We love this place. Maybe you will too.
Thanks for visiting our site. Now come and see us in real life:
Dirty Coast – Uptown
5631 Magazine Street
Dirty Coast – Downtown
329 Julia Street
How it all began…
Dirty Coast began as a response. New Orleans is a funny place full of quirks, traditions, idiosyncrasies and a plethora of artistic talent. Why was this not coming across in the local apparel? We longed for something other than what was passing for local design around the city, and in many of the tourist trap shops in the French Quarter.
So we began working with local printers and creatives to establish a series of designs for folks to sport proudly while embracing the oddities and hilarities of the Crescent City. The mission for the brand has never changed. Through the merging of different ideas around our local identity, every design is meant to strike a conversation.
Originally we thought we might sell to a few hundred local die-hards and that would be that. Small batches of shirts and posters. A fun side project.
In 2005, a Category 3 storm made its way through the area without causing too much damage. Then the federally funded and constructed infrastructure meant to protect the city failed and filled New Orleans with water. Maybe you saw something about it on the news?
Soon after, Blake found himself in Lafayette with all his plans placed on hold. One morning while sipping coffee in his pajamas, Blake designed a bumper sticker that read, “Be a New Orleanian, Wherever You Are.” He printed 5,000 stickers and placed them all over New Orleans as soon as he could return. The reaction to the sticker was amazing! Developing the Dirty Coast brand was a no-brainer. Now with a much bigger audience, the original mission felt so much more important.
2,000,000 free stickers and 80+ shirt designs later, along with an amazing community surrounding and inspiring the brand, Dirty Coast couldn’t be happier to keep the conversations about New Orleans and all her musings alive and happening. (And always leaving non-locals a bit perplexed by what the designs could mean.)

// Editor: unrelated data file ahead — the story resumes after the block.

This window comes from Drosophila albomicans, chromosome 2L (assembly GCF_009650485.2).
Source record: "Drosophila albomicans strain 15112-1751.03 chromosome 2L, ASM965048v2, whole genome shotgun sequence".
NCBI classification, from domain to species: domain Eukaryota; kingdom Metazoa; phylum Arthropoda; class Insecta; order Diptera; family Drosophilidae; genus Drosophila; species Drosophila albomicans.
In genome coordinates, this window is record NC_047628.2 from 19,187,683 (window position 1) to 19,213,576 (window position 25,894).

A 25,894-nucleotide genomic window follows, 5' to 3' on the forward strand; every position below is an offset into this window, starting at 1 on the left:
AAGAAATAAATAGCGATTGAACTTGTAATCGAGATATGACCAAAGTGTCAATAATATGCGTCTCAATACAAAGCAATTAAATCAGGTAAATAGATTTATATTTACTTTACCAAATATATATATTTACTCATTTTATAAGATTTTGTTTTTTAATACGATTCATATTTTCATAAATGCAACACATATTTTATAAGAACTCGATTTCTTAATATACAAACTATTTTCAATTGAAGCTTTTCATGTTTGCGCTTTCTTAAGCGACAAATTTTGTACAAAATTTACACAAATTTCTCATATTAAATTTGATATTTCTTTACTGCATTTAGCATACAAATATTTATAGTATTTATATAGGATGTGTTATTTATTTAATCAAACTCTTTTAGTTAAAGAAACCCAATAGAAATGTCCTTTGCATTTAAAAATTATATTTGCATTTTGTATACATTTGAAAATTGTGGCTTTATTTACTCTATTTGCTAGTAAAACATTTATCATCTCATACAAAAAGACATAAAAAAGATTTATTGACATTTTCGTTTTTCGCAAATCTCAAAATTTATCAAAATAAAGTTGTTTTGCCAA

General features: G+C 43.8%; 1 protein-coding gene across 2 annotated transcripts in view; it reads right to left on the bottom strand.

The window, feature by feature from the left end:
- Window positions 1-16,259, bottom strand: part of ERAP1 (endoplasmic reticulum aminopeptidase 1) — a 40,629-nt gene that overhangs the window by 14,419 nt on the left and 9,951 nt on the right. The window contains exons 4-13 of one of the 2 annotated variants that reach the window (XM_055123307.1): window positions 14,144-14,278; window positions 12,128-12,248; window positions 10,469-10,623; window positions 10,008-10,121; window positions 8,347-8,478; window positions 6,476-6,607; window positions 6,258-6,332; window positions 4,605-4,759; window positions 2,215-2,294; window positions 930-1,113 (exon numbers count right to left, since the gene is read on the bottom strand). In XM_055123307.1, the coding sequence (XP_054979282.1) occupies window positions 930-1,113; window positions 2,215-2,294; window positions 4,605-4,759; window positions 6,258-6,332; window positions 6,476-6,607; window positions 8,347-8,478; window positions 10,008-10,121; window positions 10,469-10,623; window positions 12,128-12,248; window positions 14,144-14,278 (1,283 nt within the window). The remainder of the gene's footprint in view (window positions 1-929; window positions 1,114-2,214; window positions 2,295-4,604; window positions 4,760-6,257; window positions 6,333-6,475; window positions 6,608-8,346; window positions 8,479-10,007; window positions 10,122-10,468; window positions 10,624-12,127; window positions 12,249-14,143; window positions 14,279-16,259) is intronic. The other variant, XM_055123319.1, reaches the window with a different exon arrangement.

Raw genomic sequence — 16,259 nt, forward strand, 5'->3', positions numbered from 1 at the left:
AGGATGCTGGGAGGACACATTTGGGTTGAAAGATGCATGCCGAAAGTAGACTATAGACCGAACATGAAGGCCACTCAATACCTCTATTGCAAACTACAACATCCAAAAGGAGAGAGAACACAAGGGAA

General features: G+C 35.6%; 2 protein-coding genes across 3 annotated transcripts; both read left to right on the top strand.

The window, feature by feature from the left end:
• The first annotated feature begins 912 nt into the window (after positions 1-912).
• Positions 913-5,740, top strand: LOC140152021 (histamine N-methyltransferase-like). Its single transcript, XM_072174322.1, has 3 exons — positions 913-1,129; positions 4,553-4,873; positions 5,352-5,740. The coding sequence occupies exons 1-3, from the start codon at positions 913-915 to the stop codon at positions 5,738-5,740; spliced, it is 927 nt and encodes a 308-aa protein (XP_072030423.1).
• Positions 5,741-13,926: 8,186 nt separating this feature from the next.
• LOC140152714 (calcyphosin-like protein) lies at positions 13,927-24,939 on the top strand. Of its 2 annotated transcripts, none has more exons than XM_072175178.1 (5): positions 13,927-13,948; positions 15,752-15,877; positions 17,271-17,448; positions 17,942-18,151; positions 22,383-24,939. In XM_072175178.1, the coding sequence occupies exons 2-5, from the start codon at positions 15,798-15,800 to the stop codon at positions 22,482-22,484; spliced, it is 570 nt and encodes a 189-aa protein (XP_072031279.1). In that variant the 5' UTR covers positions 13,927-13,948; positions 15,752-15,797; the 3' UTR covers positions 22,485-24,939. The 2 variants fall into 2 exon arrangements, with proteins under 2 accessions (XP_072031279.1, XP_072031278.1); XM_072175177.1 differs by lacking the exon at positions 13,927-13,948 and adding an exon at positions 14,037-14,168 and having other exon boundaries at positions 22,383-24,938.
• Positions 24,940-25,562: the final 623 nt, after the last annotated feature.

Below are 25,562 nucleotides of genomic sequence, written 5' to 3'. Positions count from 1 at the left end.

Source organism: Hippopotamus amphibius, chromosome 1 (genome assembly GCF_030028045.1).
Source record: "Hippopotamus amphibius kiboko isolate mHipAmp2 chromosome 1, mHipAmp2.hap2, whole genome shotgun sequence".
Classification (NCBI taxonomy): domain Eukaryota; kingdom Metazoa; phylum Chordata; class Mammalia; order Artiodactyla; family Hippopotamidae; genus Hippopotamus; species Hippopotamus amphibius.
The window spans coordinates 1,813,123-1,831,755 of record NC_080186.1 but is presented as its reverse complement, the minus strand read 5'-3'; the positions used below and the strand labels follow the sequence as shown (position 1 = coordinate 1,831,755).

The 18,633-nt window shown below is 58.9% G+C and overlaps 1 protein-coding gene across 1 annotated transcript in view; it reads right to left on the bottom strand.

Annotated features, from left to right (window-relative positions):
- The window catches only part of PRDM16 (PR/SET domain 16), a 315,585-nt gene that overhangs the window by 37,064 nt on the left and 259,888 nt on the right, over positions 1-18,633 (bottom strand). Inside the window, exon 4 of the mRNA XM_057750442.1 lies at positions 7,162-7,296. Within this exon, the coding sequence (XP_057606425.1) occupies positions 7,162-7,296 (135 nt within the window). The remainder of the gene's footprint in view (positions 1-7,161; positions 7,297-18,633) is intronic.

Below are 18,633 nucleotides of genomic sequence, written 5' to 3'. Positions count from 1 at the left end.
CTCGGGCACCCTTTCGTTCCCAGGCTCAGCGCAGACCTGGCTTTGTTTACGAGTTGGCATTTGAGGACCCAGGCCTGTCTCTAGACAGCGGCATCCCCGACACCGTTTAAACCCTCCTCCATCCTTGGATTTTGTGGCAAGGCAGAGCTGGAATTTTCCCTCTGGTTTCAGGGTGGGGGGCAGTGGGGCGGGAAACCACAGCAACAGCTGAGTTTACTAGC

We hope to share a taste of what it means to be and to love New Orleans.
What Folks Are Saying
On one hand, this shop is producing some of the most eye-catching and original T-shirt designs in a town full of humor, graphic artists, and cotton garments. (“Ruffins for Mayor” has a silhouette of the local beloved musician, while “Onward, Upward, Ninth Ward” says it all.) Plus, all the shirts are painted in the city. On the other hand, this is a very far uptown location, and we are the ones who told you that you don’t need a car to get around. Plus, the shirts, wonderful though they are, are not cheap. But they are so much better than the crap in those French Quarter shops!
This T-shirt company was started by a graphic designer, Blake Haney, and an entrepreneur, Patrick Brower, shortly after Hurricane Katrina. Their design statement — T-shirts screen-printed with clever and occasionally provocative jokes like “New Orleans: So far behind, we’re ahead” and “It’s not beautiful being easy” — became a local sensation. Inside its tiny storefront, there are T-shirts stacked floor-to-ceiling and new designs announced on a sidewalk chalkboard.
New York Times
Finally, there’s Dirty Coast (No. 5704). Like Bootsy’s, it churns out New Orleans Pride T-shirts and witty post-modern decals for $20 or so that are a southern answer to Brooklyn Industries (bestsellers include “Be a New Orleanean Wherever You Are” and “New Orleans, So Far Behind We’re Ahead”). Owner Blake Haney fired up his business online a month after Katrina and set up this boutique just over a year ago. Do drop in.
New York Post
Want to design for us?
We are always looking for great designers and illustrators to help bring our concepts to life. If it fits with the brand, we are in business. Send an email to Blake if you are interested. firstname.lastname@example.org
We are local.
To pull off anything authentic in New Orleans you must know the culture in and out. If there is anything New Orleanians hate, it is posers and those who try to “manufacture” what we produce naturally by being who we are and accepting of others. There is little reason to wear our product other than to be proud of what New Orleans means. Chris Rose may have put it best when he said, “I have found along the way that the longer you live in New Orleans, the more unfit you become to live anywhere else.”